Mating system impacts the genetic architecture of adaptation to heterogeneous environments

Kathryn A. Hodgins, Sam Yeaman

Research output: Contribution to journalArticleResearchpeer-review

8 Citations (Scopus)


Self-fertilisation has consequences for variation across the genome as it reduces effective population size, effect recombination rates and pollen flow, with implications for local adaptation. We conducted simulations of divergent stabilising selection on a quantitative trait with drift, pollen flow, mutation, recombination and different outcrossing rates. We quantified trait divergence and the genetic architecture of adaptation. We conducted an FST outlier analysis to identify candidate loci and quantified the impact of mating system on detectability. Selfing promoted trait divergence mainly through reductions in pollen flow. Moreover, trait architecture became more diffuse with selfing. Average effect size of trait loci was lower, while the number of loci, and their clustering distance increased. The genetic architecture of selfers was also more diffuse than outcrossers for equivalent migration rates. However, when deleterious alleles were included, architectures became more concentrated in selfers, likely to be because of reductions in population size caused by mutational meltdown and impacts of background selection on Ne. Our simulations demonstrate that mating system has important impacts on adaptive divergence of traits and the genetic landscape underlying that divergence. Selfing has a significant effect on detectability of regions of the genome important for adaptation because of neutral divergence and diffuse trait architecture.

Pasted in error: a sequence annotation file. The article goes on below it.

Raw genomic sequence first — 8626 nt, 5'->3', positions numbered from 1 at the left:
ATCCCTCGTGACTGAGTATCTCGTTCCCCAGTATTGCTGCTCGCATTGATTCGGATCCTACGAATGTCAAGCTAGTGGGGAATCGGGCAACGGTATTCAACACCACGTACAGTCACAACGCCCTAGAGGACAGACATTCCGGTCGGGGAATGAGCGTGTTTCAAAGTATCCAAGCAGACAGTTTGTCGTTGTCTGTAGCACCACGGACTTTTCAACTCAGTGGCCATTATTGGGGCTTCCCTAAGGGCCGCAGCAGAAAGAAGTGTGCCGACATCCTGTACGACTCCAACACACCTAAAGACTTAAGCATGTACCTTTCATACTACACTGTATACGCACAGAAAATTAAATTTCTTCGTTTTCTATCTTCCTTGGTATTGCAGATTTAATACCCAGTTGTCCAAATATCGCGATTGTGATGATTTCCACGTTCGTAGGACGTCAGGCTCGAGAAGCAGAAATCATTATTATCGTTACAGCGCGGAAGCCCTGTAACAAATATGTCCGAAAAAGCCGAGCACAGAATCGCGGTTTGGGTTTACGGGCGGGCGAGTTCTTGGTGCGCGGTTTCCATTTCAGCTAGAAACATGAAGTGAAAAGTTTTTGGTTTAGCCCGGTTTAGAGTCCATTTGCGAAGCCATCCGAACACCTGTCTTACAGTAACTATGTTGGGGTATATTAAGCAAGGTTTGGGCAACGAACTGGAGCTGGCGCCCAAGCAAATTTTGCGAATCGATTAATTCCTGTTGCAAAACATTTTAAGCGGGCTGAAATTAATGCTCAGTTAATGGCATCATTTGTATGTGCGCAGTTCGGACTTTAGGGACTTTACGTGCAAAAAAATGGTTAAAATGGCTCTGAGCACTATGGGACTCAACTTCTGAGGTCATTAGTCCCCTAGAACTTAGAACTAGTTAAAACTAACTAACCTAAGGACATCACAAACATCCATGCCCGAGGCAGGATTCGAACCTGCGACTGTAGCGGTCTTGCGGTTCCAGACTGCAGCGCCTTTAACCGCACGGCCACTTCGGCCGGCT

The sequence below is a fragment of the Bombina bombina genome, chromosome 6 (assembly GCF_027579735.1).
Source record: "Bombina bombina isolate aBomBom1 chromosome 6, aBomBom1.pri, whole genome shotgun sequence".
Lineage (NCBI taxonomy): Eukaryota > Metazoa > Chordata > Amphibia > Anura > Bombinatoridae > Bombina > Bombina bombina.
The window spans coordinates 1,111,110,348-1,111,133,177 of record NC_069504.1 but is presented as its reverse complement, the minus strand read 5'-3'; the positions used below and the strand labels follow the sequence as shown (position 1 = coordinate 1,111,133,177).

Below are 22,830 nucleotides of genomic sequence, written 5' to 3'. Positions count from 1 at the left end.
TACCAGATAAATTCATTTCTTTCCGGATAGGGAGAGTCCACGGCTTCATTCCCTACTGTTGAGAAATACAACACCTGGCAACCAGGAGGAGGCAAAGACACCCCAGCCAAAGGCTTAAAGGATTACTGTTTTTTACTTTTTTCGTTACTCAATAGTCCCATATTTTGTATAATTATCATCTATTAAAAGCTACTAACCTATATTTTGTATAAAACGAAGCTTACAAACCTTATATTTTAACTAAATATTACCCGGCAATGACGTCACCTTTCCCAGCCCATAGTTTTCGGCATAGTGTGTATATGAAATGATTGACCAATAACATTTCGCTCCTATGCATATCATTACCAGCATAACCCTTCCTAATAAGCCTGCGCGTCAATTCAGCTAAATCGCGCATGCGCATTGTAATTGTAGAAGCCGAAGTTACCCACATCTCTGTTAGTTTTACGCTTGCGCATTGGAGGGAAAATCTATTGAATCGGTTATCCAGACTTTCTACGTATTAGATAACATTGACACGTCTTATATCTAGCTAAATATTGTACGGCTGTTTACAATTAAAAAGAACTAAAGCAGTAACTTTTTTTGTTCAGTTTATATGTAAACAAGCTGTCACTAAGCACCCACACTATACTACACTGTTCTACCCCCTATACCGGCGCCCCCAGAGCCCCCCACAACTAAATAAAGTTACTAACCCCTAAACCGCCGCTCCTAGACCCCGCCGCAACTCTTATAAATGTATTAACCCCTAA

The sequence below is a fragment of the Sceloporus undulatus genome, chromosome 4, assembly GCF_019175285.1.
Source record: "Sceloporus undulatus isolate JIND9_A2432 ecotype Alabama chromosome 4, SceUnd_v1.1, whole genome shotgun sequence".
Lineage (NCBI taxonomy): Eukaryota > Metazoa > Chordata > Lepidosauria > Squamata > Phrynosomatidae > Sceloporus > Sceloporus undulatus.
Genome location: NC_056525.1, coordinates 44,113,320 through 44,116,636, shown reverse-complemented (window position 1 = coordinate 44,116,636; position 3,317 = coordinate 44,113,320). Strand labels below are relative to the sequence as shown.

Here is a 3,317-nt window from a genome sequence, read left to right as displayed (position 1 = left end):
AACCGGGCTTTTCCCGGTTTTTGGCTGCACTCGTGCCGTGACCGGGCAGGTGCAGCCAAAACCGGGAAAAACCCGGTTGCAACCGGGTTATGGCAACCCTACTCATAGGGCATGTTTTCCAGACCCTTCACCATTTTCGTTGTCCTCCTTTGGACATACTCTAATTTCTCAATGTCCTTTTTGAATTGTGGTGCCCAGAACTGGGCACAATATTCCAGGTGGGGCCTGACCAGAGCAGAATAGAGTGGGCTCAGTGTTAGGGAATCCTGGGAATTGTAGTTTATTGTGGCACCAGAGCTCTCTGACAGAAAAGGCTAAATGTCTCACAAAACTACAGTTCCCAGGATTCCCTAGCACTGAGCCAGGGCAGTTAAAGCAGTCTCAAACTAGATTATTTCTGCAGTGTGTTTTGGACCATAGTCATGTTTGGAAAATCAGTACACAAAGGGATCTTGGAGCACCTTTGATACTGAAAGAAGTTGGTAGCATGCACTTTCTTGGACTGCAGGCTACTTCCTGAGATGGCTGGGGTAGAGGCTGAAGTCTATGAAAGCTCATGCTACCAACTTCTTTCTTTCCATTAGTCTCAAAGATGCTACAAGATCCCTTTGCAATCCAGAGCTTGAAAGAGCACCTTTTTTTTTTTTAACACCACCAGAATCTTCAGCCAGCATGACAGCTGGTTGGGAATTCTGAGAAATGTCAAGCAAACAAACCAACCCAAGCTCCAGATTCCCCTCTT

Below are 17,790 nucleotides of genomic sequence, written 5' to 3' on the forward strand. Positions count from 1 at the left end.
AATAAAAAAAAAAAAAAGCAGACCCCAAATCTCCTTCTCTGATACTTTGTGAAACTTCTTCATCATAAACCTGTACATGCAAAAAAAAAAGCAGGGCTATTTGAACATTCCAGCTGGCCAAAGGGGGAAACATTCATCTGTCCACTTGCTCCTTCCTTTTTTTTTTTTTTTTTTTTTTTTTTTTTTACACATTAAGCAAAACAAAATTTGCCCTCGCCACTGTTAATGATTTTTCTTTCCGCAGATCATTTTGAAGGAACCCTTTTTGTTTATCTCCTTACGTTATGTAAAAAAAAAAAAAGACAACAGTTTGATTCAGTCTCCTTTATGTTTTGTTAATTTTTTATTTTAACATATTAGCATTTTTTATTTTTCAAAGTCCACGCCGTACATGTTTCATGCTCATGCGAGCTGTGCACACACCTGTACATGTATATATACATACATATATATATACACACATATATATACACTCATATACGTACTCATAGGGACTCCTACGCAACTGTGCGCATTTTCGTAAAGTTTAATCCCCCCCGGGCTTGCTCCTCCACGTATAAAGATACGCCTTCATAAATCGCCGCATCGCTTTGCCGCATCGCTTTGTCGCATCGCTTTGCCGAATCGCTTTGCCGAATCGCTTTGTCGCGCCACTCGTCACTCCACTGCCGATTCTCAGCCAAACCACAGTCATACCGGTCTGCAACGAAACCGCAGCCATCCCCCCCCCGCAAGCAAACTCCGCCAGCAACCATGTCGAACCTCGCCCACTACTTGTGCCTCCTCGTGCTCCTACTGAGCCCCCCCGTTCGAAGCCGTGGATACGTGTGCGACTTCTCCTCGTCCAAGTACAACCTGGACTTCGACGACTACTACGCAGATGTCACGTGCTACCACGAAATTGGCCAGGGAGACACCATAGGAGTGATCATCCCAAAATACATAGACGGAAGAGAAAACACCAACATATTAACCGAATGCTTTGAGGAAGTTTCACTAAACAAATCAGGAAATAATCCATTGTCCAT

Original languageEnglish
Pages (from-to)1201-1214
Number of pages14
JournalNew Phytologist
Issue number3
Publication statusPublished - 1 Nov 2019


  • F outlier tests
  • genetic architecture
  • genomic islands of divergence
  • local adaptation
  • mating system
  • migration–selection balance
  • quantitative trait loci
  • self-fertilisation

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